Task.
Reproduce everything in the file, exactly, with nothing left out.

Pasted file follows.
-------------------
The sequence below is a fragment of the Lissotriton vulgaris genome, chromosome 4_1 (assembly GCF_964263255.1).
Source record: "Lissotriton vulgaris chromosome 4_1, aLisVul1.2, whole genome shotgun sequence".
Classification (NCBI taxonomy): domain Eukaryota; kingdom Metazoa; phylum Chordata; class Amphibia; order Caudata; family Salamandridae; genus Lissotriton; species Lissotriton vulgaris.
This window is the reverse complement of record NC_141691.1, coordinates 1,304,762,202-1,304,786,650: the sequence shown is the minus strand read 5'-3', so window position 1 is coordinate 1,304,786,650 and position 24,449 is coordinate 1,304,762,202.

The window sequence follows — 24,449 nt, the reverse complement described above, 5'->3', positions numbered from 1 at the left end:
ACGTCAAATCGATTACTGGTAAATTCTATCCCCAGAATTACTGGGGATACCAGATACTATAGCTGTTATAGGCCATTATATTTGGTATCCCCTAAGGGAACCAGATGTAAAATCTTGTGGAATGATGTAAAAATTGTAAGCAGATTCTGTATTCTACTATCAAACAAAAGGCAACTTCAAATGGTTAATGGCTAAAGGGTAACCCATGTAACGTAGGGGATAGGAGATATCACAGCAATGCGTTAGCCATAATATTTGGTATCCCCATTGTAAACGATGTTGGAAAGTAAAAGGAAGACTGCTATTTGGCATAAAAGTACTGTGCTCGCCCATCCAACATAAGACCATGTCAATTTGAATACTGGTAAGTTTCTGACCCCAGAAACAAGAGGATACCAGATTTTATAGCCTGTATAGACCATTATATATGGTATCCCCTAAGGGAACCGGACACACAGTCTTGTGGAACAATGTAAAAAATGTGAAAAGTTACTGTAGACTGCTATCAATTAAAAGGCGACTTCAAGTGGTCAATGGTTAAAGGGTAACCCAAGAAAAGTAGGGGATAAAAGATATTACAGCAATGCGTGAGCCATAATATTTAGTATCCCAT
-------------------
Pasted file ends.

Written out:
The sequence below is a fragment of the Lissotriton vulgaris genome, chromosome 4_1 (assembly GCF_964263255.1).
Source record: "Lissotriton vulgaris chromosome 4_1, aLisVul1.2, whole genome shotgun sequence".
Classification (NCBI taxonomy): domain Eukaryota; kingdom Metazoa; phylum Chordata; class Amphibia; order Caudata; family Salamandridae; genus Lissotriton; species Lissotriton vulgaris.
This window is the reverse complement of record NC_141691.1, coordinates 1,304,762,202-1,304,786,650: the sequence shown is the minus strand read 5'-3', so window position 1 is coordinate 1,304,786,650 and position 24,449 is coordinate 1,304,762,202.

The window sequence follows — 24,449 nt, the reverse complement described above, 5'->3', positions numbered from 1 at the left end:
ACGTCAAATCGATTACTGGTAAATTCTATCCCCAGAATTACTGGGGATACCAGATACTATAGCTGTTATAGGCCATTATATTTGGTATCCCCTAAGGGAACCAGATGTAAAATCTTGTGGAATGATGTAAAAATTGTAAGCAGATTCTGTATTCTACTATCAAACAAAAGGCAACTTCAAATGGTTAATGGCTAAAGGGTAACCCATGTAACGTAGGGGATAGGAGATATCACAGCAATGCGTTAGCCATAATATTTGGTATCCCCATTGTAAACGATGTTGGAAAGTAAAAGGAAGACTGCTATTTGGCATAAAAGTACTGTGCTCGCCCATCCAACATAAGACCATGTCAATTTGAATACTGGTAAGTTTCTGACCCCAGAAACAAGAGGATACCAGATTTTATAGCCTGTATAGACCATTATATATGGTATCCCCTAAGGGAACCGGACACACAGTCTTGTGGAACAATGTAAAAAATGTGAAAAGTTACTGTAGACTGCTATCAATTAAAAGGCGACTTCAAGTGGTCAATGGTTAAAGGGTAACCCAAGAAAAGTAGGGGATAAAAGATATTACAGCAATGCGTGAGCCATAATATTTAGTATCCCAT